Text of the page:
Federation House and Garden [Item 128] | NSW Environment, Energy and Science

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Heritage

Federation House and Garden [Item 128]

Item details

Name of item: Federation House and Garden [Item 128]
Other name/s: Weetangerra
Type of item: Complex / Group
Group/Collection: Residential buildings (private)
Category: House
Primary address: 21 Claremont Road, Burwood Heights, NSW 2136
Parish: Concord
County: Cumberland
Local govt. area: Burwood
All addresses
Street AddressSuburb/townLGAParishCountyType
21 Claremont RoadBurwood HeightsBurwoodConcordCumberlandPrimary Address

Statement of significance:

No. 21 Claremont Road, Burwood has historic and aesthetic significance as a very good intact example of a single storeyed early c.1915-20 Federation Bungalow. The building retains its original form, character and scale including, The building retains its original form, character and scale including, terracotta tiled hipped roof with terracotta finials, brick chimneys, asymmetrical front façade, tuck pointed face brickwork, verandah with gabled roof porch supported on timber posts on brick piers on a tessellated tiled base, timber and wrought iron balustrades, timber barge boards, timber entry door with sidelight and fanlight, timber framed casement windows with highlights and roughcast gable ends. The building, including the surrounding garden makes a positive contribution to the streetscape.
Date significance updated: 04 Jun 14
Note: The State Heritage Inventory provides information about heritage items listed by local and State government agencies. The State Heritage Inventory is continually being updated by local and State agencies as new information becomes available. Read the OEH copyright and disclaimer.

Description

Physical description: Single storey c. 1915 - 20 Federation Bungalow with gabled and hipped roof clad in terracotta tiles with a rear two storey extension barely visible from the street. Tall brick decorative chimneys and finials adorn the roof. The front facade is symmetrical and constructed of tuck pointed face brickwork and features a high central projecting entry porch with a gable end of fibreboard sheeting and timber battens. The top of the gable has a decorative terracotta bird finial. The porch is supported on square timber posts with decorative curved timber brackets on a brick base. The steep pitched terracotta tiled roof extends over the tessellated tiled return verandah which extends across the front and around part of the north side. The balustrade is made up of angular brick piers with wrought iron panels between. Other details include tall timber framed leadlight casement windows with highlights and a small round window all with contrasting brick sills and surrounds. The front door is timber panelled with a metal security door.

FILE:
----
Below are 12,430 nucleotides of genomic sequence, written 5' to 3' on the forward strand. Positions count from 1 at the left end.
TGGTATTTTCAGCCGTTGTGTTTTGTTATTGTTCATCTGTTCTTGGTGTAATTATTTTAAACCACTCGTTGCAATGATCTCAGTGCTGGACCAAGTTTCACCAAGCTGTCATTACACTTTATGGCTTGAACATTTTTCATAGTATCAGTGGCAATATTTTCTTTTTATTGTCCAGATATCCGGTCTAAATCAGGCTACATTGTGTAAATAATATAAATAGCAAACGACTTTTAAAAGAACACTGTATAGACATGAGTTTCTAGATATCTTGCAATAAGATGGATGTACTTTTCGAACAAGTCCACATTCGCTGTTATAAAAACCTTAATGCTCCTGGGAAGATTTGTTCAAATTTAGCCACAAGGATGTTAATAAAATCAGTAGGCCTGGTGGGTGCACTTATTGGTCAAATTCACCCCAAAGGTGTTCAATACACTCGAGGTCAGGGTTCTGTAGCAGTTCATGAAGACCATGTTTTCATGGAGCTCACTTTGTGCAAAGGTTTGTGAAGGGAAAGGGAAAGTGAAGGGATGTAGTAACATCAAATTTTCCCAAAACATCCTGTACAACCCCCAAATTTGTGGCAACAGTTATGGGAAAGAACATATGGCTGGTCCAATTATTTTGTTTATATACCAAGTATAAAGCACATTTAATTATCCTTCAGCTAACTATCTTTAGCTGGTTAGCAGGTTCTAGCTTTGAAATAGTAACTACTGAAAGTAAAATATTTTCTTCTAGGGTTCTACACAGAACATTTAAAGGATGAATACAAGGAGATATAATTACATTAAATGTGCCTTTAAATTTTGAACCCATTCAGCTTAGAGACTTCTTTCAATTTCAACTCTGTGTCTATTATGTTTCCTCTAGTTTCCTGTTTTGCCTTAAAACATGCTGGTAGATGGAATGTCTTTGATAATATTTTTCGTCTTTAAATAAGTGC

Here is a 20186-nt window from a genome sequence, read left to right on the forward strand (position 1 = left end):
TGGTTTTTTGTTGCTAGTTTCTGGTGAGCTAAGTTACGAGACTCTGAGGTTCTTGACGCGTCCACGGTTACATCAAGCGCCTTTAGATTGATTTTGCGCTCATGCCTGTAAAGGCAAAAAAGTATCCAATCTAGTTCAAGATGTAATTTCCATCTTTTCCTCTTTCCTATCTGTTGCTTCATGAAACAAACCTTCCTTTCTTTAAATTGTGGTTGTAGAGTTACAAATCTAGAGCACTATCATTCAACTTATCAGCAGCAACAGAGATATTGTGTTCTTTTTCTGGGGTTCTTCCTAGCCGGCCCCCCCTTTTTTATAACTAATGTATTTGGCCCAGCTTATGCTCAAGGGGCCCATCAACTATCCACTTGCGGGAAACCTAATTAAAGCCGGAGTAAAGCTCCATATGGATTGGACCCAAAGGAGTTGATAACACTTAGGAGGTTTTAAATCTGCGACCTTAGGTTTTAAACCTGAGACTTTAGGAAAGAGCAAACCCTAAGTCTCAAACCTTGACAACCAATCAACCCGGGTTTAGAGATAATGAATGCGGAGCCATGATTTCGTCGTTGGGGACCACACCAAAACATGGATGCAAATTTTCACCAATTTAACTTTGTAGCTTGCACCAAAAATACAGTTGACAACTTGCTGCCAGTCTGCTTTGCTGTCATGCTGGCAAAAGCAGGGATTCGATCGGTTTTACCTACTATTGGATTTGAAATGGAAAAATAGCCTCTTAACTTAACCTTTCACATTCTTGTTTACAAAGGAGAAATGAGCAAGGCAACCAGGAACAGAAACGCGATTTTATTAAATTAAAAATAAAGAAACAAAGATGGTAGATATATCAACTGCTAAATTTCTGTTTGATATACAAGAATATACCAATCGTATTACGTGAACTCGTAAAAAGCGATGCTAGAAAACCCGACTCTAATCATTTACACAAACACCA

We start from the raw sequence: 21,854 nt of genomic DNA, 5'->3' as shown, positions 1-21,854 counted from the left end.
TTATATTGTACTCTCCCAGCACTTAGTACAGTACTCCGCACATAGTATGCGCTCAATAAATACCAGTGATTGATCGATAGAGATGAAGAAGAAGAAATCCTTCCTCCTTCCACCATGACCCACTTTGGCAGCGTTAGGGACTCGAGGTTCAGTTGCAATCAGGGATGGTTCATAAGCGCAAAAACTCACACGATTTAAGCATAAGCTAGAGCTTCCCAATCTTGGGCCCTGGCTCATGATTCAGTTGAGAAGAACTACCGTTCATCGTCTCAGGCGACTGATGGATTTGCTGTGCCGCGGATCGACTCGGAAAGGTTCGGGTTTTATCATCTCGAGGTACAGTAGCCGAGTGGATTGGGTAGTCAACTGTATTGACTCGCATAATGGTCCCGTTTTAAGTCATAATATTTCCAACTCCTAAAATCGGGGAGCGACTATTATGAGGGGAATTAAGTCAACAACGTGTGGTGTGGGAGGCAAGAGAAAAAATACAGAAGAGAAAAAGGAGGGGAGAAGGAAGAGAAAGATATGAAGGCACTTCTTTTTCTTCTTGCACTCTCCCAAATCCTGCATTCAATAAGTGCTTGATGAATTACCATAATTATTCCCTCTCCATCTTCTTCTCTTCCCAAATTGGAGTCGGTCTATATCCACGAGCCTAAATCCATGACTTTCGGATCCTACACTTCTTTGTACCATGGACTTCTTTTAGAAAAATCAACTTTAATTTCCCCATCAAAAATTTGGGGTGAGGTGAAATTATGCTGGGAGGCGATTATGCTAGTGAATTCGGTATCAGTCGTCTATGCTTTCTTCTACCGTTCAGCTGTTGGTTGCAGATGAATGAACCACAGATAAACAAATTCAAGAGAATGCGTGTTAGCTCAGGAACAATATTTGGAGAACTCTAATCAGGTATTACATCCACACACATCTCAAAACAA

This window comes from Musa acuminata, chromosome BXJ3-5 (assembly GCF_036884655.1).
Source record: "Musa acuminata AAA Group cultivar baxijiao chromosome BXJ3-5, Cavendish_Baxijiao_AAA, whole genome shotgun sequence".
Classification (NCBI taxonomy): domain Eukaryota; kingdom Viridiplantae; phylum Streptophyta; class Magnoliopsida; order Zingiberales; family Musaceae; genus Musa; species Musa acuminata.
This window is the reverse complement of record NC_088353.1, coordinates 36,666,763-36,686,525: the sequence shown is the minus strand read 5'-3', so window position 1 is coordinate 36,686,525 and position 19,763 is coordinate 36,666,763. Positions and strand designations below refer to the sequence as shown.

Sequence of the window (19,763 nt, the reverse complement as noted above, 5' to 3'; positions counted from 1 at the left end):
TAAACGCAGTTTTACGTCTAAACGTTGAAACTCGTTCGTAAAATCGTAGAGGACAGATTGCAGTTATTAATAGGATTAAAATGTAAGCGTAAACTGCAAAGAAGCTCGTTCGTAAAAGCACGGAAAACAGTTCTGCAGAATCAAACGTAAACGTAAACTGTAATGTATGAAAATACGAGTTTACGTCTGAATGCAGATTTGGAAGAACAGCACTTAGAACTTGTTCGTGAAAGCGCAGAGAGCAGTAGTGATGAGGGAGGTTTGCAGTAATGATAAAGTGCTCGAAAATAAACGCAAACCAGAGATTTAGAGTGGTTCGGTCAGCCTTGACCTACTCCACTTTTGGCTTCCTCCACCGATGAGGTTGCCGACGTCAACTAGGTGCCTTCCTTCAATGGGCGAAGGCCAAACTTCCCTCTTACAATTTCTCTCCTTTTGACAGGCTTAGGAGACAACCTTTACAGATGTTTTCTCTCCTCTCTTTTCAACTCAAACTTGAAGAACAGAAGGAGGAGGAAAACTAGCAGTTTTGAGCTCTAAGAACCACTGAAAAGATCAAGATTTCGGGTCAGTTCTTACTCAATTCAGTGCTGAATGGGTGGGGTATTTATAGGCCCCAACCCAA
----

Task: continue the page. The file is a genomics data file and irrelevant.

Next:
A tessellated tiled path extends to the marble steps and tiled entry porch and bounds a small open lawn with perimeter garden beds. A paved brick driveway extends along the northern site boundary and side of the house to the rear garage. There is a metal gate located half way up the driveway and a lower wrought iron gate at the driveway boundary. The front boundary fence consists of decorative wrought iron panels and gates between brick piers on a high brick base. There is a medium sized front garden with lawn, trees and shrubs.

Modifications
Slate roof has been replaced with terracotta. The rear of the building has a two storey extension with small dormer windows located at the sides and rear of the roof. Front security door added. Wrought iron panels have replaced original panels in the front fence and balustrade.

History

Historical notes: The first land grants in the Burwood district included those to Thomas Rowley in c.1799 and William Faithful in c.1808. In c.1812, Rowley’s ‘Burwood Farm’ was bought by Alexander Riley, who built the first house in the district, ‘Burwood Villa’ in c.1814.